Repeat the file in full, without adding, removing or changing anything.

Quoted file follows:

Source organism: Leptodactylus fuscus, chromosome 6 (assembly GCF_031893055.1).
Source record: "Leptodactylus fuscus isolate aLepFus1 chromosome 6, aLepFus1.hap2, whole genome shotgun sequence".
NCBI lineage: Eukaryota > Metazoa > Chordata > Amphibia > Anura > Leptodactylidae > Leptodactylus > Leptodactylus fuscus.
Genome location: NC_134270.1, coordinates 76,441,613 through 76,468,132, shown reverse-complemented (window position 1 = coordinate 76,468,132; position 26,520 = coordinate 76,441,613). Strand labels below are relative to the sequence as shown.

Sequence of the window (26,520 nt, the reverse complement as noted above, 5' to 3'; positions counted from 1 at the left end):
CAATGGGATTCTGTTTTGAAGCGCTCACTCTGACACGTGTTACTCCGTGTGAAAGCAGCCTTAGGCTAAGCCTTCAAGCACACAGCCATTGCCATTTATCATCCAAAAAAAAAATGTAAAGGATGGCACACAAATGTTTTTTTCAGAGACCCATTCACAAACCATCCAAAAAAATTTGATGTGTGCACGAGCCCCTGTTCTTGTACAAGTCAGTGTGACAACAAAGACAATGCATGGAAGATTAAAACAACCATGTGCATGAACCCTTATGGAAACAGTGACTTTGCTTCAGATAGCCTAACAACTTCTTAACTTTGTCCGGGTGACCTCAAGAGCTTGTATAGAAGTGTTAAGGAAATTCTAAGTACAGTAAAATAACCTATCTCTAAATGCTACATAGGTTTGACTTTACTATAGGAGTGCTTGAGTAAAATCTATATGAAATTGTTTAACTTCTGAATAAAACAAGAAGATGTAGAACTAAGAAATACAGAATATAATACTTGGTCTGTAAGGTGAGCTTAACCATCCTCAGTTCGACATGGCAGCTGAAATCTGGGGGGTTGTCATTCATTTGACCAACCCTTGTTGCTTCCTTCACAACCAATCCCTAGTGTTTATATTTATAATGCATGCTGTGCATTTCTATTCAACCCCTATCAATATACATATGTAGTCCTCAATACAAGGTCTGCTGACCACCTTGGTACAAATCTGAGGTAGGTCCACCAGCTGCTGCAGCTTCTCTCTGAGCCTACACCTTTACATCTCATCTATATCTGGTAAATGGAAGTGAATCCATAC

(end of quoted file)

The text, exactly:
Source organism: Leptodactylus fuscus, chromosome 6 (assembly GCF_031893055.1).
Source record: "Leptodactylus fuscus isolate aLepFus1 chromosome 6, aLepFus1.hap2, whole genome shotgun sequence".
NCBI lineage: Eukaryota > Metazoa > Chordata > Amphibia > Anura > Leptodactylidae > Leptodactylus > Leptodactylus fuscus.
Genome location: NC_134270.1, coordinates 76,441,613 through 76,468,132, shown reverse-complemented (window position 1 = coordinate 76,468,132; position 26,520 = coordinate 76,441,613). Strand labels below are relative to the sequence as shown.

Sequence of the window (26,520 nt, the reverse complement as noted above, 5' to 3'; positions counted from 1 at the left end):
CAATGGGATTCTGTTTTGAAGCGCTCACTCTGACACGTGTTACTCCGTGTGAAAGCAGCCTTAGGCTAAGCCTTCAAGCACACAGCCATTGCCATTTATCATCCAAAAAAAAAATGTAAAGGATGGCACACAAATGTTTTTTTCAGAGACCCATTCACAAACCATCCAAAAAAATTTGATGTGTGCACGAGCCCCTGTTCTTGTACAAGTCAGTGTGACAACAAAGACAATGCATGGAAGATTAAAACAACCATGTGCATGAACCCTTATGGAAACAGTGACTTTGCTTCAGATAGCCTAACAACTTCTTAACTTTGTCCGGGTGACCTCAAGAGCTTGTATAGAAGTGTTAAGGAAATTCTAAGTACAGTAAAATAACCTATCTCTAAATGCTACATAGGTTTGACTTTACTATAGGAGTGCTTGAGTAAAATCTATATGAAATTGTTTAACTTCTGAATAAAACAAGAAGATGTAGAACTAAGAAATACAGAATATAATACTTGGTCTGTAAGGTGAGCTTAACCATCCTCAGTTCGACATGGCAGCTGAAATCTGGGGGGTTGTCATTCATTTGACCAACCCTTGTTGCTTCCTTCACAACCAATCCCTAGTGTTTATATTTATAATGCATGCTGTGCATTTCTATTCAACCCCTATCAATATACATATGTAGTCCTCAATACAAGGTCTGCTGACCACCTTGGTACAAATCTGAGGTAGGTCCACCAGCTGCTGCAGCTTCTCTCTGAGCCTACACCTTTACATCTCATCTATATCTGGTAAATGGAAGTGAATCCATAC